THEN THEY TRAVELLED ON, until they came to an immense column made entirely of silver, standing all alone in the ocean.
It had eight sides, each of which was the width of an oar-stroke of the curragh, so that its circumference was eight oar-strokes. It rose out of the sea without any land or earth around it; there was nothing but the boundless ocean, so that water lapped against its sides. They could not see its base deep down in the water; it disappeared into the depths. Neither were they able to see the top, on account of its vast height. Above them, it reached into the cloudless sky until it disappeared.
A net made of woven silver cord had been hung from somewhere high above, and it hung down to the very water, where it extended far out from one side of the pillar; and the meshes were so large that the curragh, in full sail, easily passed through one of them. When they were going through it, Diuran struck the mesh with his spear, and cut a piece off it.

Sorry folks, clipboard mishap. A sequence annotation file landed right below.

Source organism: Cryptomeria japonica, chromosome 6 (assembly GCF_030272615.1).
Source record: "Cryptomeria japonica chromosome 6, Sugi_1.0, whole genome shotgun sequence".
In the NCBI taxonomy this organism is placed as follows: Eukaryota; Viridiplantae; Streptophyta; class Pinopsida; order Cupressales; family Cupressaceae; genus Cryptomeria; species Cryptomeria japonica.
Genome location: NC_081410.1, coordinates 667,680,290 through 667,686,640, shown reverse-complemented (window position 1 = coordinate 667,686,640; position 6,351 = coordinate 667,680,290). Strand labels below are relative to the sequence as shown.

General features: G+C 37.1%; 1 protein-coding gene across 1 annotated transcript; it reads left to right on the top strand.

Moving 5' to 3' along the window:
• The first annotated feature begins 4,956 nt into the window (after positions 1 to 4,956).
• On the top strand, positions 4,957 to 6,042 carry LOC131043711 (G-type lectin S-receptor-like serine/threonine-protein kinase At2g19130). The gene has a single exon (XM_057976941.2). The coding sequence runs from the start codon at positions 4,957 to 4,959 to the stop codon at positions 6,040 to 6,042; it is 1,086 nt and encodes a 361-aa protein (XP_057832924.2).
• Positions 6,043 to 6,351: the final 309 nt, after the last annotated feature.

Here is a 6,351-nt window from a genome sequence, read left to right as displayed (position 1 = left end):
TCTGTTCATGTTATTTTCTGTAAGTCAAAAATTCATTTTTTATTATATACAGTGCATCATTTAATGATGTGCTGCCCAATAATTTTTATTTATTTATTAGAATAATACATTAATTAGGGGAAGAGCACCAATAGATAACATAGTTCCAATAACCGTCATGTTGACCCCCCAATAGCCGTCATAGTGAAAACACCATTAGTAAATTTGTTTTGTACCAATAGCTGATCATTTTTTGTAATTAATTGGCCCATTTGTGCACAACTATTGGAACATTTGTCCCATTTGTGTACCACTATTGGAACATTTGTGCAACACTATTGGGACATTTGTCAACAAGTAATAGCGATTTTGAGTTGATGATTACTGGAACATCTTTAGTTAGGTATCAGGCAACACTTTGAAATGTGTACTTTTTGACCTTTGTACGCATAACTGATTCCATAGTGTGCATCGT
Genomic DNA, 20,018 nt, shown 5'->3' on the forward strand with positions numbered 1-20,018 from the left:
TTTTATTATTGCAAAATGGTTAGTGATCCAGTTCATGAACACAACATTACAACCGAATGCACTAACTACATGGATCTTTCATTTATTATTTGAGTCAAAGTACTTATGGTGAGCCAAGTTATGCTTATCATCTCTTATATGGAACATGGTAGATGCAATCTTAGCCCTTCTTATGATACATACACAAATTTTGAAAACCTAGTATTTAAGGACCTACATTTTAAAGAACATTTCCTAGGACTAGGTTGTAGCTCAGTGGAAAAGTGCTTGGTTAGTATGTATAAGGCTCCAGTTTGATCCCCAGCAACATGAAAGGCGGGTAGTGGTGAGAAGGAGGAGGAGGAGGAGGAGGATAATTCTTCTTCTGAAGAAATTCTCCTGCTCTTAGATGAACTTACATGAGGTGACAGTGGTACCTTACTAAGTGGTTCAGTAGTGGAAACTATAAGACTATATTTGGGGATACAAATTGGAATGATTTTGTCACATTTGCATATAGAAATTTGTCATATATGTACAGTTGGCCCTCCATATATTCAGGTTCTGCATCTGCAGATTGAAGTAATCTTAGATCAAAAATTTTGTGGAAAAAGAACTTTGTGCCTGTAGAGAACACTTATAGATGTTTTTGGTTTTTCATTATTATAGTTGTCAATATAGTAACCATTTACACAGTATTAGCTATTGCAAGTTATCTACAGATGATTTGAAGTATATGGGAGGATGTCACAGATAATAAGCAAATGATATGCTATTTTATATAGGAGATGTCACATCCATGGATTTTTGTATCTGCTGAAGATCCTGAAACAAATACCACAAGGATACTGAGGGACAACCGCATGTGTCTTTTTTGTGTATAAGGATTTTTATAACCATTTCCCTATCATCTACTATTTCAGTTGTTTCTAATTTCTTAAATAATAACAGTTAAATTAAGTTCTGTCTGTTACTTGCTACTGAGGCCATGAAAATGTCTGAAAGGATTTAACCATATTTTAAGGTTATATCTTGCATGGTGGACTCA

“Do not destroy the net,” said Máel Dúin, “for this is the work of great men.”
“What I have done,” answered Diuran, “is for the honour of God, and in order that the story of our adventures can be believed. I shall lay this piece of the net as an offering on the altar at Armagh, if we ever reach our home again.”
That piece of silver weighed two and a half ounces, when it was weighed afterwards by the people of the church of Armagh.
After this they heard someone speaking from far above them, in a loud, clear, and distinct voice; but they could decipher neither what was said, nor in what language it was said.